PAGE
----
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February 2014
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February 3, 2014

Bitcoin - Is A Hard Crash Inevitable?

Category: Internet Marketing — Answers 2000 @ 4:51 pm

There is a lot of media hype about Bitcoin, a type of peer-to-peer virtual currency at the moment.

Most of this hype has been driven by the fact that the market price for Bitcoins has risen from about $10 to about $1,000 in about the last year (or is it the hype which has caused the price rise?). Some people have made a lot of money during this price rise, and although there have been a few serious hiccups during the price rise - some people think there is potential from making more money by speculating Bitcoin will rise further still.

I don’t think that I have nearly enough information to give an opinion about whether Bitcoin’s price will rise further, but I am going to make a prediction about Bitcoin’s future - one that Bitcoin fans aren’t going to like - I believe that a hard-crash is pretty much inevitable. In the past, during its rise in price, Bitcoin’s had some incredible price crashes - down by 30% or 50% in a day - but I’m talking about a price crash back down to virtually zero per coin.

First off though, I can clearly see that there is a significant innovation in the design of Bitcoin - one that many of Bitcoin’s critics fail to recognize. Bitcoin is the first peer-to-peer system for managing relationships of trust between multiple parties - this is the part of Bitcoin’s design that acts as a distributed ledger keeping track of everybody’s Bitcoins, and not allowing any party to cheat. (Previously attempts at digital currencies required one trusted party to act as a banker).

Peer-to-peer systems for managing a relationships of trust could well be economically important - and I think they almost certainly will be economically important to some extent (although I don’t know whether they will be a small niche or a huge) - but that actually has virtually nothing to do with with whether the “coins” used in Bitcoin’s network have any real value.

The fact is Bitcoin has no exclusive ownership of the peer-to-peer network of trust idea, and anybody can use the same idea to setup their own similar network for any purpose - whether it it be a digital currency (known as a “crypto-currency”) or anything else they might want. In fact, dozens, if not hundreds, of other groups already have already set up their own rival crypto currencies based on this same idea - and of course each of these other groups, have their own types of digital coins.

In summary, digital coins aren’t valuable, because there is no real barrier to entry to creating or “finding” as many as you want.

To give an analogy, if somebody in the 70s had said “this silicon chip thing looks like a valuable innovation”, then of course they would have been right. But if they had then gone out and bought as much silicon as they can, expecting it to appreciate in long-term value - they would have fundamentally missed the point. Sand (silicon oxide) didn’t become more valuable as a result of the rise of the computer industry - because we could easily dig more sand up from the ground whenever needed.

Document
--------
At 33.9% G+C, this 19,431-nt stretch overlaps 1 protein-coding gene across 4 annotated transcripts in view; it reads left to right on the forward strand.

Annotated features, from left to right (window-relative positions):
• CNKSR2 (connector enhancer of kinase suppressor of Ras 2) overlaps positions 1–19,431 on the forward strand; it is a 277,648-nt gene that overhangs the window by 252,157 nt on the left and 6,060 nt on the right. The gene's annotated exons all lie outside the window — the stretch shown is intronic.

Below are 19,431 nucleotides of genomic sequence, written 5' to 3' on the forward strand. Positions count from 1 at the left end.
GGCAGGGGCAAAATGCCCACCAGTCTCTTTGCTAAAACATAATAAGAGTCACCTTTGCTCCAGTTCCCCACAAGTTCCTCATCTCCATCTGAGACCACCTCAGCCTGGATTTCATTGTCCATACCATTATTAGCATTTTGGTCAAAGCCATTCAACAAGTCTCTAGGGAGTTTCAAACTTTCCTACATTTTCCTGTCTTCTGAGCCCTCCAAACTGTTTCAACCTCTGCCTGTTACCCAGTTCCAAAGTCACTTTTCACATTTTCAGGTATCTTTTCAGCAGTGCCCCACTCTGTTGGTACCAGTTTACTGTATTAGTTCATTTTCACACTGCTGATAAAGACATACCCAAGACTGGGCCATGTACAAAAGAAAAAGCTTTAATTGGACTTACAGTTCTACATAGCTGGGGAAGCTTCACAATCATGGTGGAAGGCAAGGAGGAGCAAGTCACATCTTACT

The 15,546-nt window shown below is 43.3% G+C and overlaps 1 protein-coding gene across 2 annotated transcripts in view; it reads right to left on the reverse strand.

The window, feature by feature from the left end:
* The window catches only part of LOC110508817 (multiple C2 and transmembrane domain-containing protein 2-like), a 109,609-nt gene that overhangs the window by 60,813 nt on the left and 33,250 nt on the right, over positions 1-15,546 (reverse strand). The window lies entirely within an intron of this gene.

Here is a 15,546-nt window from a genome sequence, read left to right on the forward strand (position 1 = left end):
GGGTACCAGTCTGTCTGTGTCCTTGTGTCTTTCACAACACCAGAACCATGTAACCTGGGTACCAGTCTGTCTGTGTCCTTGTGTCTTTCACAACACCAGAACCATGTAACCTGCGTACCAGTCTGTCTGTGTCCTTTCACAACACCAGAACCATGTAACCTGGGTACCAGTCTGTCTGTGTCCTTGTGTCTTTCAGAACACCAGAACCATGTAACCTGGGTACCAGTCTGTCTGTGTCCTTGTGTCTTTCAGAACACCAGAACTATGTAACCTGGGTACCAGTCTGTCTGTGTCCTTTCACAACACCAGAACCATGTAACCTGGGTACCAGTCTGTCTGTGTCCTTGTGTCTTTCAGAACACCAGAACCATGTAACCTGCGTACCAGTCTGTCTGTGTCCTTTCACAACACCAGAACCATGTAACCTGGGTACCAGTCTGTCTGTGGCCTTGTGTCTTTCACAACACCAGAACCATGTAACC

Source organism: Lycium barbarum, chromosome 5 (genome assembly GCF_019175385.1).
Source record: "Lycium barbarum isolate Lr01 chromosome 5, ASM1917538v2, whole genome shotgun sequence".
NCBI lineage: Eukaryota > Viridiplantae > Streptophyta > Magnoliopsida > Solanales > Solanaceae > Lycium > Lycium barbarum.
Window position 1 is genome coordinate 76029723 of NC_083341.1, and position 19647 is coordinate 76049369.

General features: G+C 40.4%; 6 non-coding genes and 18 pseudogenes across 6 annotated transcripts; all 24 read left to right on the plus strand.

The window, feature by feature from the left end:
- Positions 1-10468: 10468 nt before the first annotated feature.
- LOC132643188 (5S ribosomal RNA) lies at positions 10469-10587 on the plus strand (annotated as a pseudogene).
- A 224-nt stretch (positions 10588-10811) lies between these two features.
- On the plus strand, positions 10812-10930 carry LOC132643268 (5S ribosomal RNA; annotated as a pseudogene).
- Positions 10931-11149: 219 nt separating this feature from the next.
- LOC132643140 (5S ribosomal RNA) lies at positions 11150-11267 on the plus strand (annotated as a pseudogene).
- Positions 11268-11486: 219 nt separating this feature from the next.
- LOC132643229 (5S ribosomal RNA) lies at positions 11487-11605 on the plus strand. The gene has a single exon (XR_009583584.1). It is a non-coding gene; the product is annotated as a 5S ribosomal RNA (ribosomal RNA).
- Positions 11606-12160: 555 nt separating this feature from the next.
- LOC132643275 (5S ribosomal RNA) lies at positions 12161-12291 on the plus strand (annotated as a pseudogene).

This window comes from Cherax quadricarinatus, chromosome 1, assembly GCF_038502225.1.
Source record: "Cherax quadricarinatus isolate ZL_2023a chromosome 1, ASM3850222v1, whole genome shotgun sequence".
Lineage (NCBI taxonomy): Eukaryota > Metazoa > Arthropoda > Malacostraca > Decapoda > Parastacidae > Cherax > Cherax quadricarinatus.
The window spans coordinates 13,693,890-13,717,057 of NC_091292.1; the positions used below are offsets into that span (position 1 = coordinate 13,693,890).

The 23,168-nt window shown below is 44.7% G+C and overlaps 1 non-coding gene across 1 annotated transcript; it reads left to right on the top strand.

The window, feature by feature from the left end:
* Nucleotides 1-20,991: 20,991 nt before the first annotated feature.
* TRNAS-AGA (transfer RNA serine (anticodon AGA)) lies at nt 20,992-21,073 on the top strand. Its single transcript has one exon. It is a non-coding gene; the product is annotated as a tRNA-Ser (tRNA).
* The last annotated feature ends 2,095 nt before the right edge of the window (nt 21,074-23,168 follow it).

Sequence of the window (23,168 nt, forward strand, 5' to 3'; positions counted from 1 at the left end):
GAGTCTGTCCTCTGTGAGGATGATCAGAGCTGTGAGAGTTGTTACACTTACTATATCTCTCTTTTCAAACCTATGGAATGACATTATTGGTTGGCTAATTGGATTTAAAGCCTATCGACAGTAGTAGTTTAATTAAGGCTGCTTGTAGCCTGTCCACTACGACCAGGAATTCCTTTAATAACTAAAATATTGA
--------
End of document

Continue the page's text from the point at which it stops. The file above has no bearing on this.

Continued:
Likewise crypto-coins aren’t in my opinion going to get more valuable even if the peer-to-peer networks of trust become a really important industry. The fact is that we can always create more crypto-coins whenever needed (yes the other coins won’t be Bitcoins, but I doubt that matters in the long run, as they are perfectly good substitutes - being able to perform the same function but more cheaply).

Bitcoin’s price rise reminds me of beanie babies. Back then there were people saying “but they are only going to make 10,000 purple pandas*“, just like there are people today saying “they are only going to make 21 million Bitcoins”. The purple pandas went down in value, because everybody apart from beanie baby speculators realised that other brands of cuddly toy were perfectly good and much cheaper substitutes for purple panda beanie babies - and they had a very strong economic incentive to look for substitutes once speculators had driven the beanie baby price up to stupid levels.

Likewise, people who really want to use crypto-currencies (rather than speculate on them), have a strong economic incentive to find a substitute to Bitcoins, now that the price has been driven so high by speculation. And so I predict like beanie babies, and other markets before them, Bitcoin speculators will find out that the prices driven high by pure speculation, can crash to virtually zero at any time.

Of course, none of the above is meant to imply that some people won’t make a lot of money speculating on Bitcoins - I’m sure many will, by entering and leaving the market at the right time….

…This article is just my personal opinion, not intended as investment advice of any form - but if you disagree (or agree and have something interesting to say), please post a comment!

* Sorry if my knowledge of the precise description and numbers of varieties beanie babies is less than encyclopedic, or not even entirely correct, but you get the point.


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